Marine lantern design approaches


NOVA 65 HI marine lantern in main/backup configuration, overlooking the North Sea


I recently had an interesting discussion with an operator in the North Sea, about marking platforms and the costs of a complete Aids to Navigation system. We were talking ATEX, so that means that the costs double compared to safe area (or GMU as we call it, general marine use), so marking an entire platform with lanterns, a fog signal and a visibility sensor, and adding a control panel to – ehh, well – control  the equipment, easily becomes a significant expenditure.

What is rather interesting, is that the items with  the lowest price per unit, actually have a massive impact on total price of the system. It is the marine lanterns that really make the difference.

Although there are also differences between fog signals and visibility sensors of the various suppliers, they are relatively easy to compare and price differences are limited. You can save a few thousand EUR maybe, but in the larger scheme of things, this is not really a game changer.

The marine lanterns, and to be more precise, the design approach behind the lanterns, make the difference, however.

Allow me to clarify:

First of all: most, if not all, major and reknowned players in this market, manufacture high quality products, which comply to the regulations. So in terms of performance, you’ll be fine.

A number of our colleagues have adopted the philosophy that the control panel needs to be the heart and brains of the system, let’s call it the centralised AtoN system. The central point here (pun intended), is that the control panel tells all equipment what to do, and when to do it. So synchronising is handled via the control panel. So is using the sunswitch to switch the lanterns on when it becomes dark and switch them off at sunrise. And often also the flash character is determined by the control panel.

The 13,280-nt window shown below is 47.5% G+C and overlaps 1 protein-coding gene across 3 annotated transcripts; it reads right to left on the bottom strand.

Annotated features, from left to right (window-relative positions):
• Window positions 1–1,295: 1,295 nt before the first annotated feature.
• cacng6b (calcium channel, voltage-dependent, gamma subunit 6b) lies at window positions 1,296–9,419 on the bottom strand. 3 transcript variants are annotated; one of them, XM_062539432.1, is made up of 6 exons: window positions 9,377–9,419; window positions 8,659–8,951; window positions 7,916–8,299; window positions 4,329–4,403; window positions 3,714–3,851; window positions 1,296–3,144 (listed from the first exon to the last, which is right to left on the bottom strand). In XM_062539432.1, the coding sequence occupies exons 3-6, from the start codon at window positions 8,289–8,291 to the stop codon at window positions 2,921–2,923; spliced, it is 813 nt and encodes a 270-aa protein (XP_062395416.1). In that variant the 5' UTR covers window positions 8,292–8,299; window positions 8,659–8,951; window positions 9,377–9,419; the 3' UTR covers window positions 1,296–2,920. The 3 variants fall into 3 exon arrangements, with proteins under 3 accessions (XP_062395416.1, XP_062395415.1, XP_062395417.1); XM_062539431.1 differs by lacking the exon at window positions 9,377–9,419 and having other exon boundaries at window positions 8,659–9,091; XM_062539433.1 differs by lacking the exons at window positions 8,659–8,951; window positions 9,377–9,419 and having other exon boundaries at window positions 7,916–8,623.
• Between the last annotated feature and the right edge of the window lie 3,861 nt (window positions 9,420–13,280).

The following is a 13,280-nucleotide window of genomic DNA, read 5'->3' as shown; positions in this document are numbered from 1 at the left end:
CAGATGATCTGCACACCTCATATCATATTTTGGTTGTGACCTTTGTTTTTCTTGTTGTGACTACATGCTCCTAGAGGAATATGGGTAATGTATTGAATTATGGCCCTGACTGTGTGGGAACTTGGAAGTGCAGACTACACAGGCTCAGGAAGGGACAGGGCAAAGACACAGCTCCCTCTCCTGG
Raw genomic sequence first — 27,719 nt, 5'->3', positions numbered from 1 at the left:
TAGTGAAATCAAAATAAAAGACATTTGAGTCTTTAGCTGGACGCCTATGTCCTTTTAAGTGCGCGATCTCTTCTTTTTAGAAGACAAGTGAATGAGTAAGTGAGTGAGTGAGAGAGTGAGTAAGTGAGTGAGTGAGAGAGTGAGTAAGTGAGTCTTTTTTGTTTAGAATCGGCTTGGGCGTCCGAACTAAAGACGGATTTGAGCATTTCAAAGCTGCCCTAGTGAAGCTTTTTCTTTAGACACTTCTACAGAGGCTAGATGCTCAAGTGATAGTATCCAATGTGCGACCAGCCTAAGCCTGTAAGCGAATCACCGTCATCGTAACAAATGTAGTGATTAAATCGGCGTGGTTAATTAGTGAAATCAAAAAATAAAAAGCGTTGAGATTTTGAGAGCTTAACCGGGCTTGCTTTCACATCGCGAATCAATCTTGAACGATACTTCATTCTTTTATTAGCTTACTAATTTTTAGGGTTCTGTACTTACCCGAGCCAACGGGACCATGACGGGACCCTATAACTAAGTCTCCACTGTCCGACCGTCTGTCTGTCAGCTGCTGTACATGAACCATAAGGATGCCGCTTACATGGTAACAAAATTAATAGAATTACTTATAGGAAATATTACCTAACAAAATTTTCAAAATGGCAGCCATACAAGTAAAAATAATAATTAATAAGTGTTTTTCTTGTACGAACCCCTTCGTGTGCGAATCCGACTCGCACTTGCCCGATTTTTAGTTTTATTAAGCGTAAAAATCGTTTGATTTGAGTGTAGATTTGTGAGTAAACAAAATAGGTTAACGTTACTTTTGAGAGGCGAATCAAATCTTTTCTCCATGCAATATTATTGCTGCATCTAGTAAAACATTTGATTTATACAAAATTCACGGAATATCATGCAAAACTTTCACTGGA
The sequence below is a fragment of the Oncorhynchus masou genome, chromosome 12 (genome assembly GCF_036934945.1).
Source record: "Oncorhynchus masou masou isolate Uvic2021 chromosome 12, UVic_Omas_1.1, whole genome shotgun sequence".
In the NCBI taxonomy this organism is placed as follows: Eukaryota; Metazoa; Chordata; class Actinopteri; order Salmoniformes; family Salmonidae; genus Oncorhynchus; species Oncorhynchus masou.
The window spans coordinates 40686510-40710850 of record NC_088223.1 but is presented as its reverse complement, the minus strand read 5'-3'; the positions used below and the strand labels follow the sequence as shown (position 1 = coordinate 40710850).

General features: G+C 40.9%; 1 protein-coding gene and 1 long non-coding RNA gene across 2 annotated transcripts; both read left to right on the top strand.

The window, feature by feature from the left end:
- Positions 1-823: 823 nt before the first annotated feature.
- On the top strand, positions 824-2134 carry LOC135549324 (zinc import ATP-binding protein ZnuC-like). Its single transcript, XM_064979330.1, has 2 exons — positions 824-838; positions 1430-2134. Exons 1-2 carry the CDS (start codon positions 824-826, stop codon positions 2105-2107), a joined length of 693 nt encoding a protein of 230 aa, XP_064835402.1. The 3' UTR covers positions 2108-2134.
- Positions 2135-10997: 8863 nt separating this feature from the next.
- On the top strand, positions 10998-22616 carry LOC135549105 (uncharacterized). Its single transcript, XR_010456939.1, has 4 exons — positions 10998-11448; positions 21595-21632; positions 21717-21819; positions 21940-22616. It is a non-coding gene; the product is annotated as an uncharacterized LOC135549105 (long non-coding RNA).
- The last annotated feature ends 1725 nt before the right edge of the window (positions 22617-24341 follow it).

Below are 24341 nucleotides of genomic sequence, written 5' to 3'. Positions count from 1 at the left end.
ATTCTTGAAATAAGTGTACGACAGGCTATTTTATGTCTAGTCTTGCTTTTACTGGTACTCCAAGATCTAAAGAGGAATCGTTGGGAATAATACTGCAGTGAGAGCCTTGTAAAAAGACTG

Consequently, the lanterns are not very bright… in terms of intelligence I mean. They just follow the orders given by the control panel. Typically a large, complicated and very expensive control panel, I must add. To be a bit rude, it is a bit like flashing a flashlight by pushing the button for evey flash.

Let’s assume you have an issue, your platform went dark, the authorities are putting pressure on you to solve the issue and you want to mark a platform temporarily with lanterns, keeping it as simple as possible, by leaving the lanterns on 24/7, so you do not need to worry about a central sunswitch or a visibility detector.

If you would use a centralised AtoN system, you would not only need to purchase lanterns, but also a control panel. Making the emergency solution very costly, but also with a lead time of several weeks. Not exactly what you had in mind.

Tideland Signal is one of the few, and maybe the only, manufacturer of marine lanterns used on platforms (or anywhere else) that has adopted the de-centralised AtoN design approach. And did so decades ago. And, as it turns out, this provides large benefits.

Tideland Signal lanterns are smart. The flash character can be programmed into the lantern, so you do not need a control panel for that. They have their own sunswitch, so you do not necessarily need a central sunswitch (and a control panel). And the really nice part: they can communicate with each other, so synchronisation is handled by the lanterns themselves, not via a control panel. Furthermore, they are clever enough to tell you they are ill: they have a fail output. Making remote monitoring as easy as making a cup of coffee. To go back to the example of the flashlight: just turn it on and the light will flash automatically. Leaving you the time and opportunity to enjoy that cup of coffee. The “fire and forget” approach the US Airforce likes so much.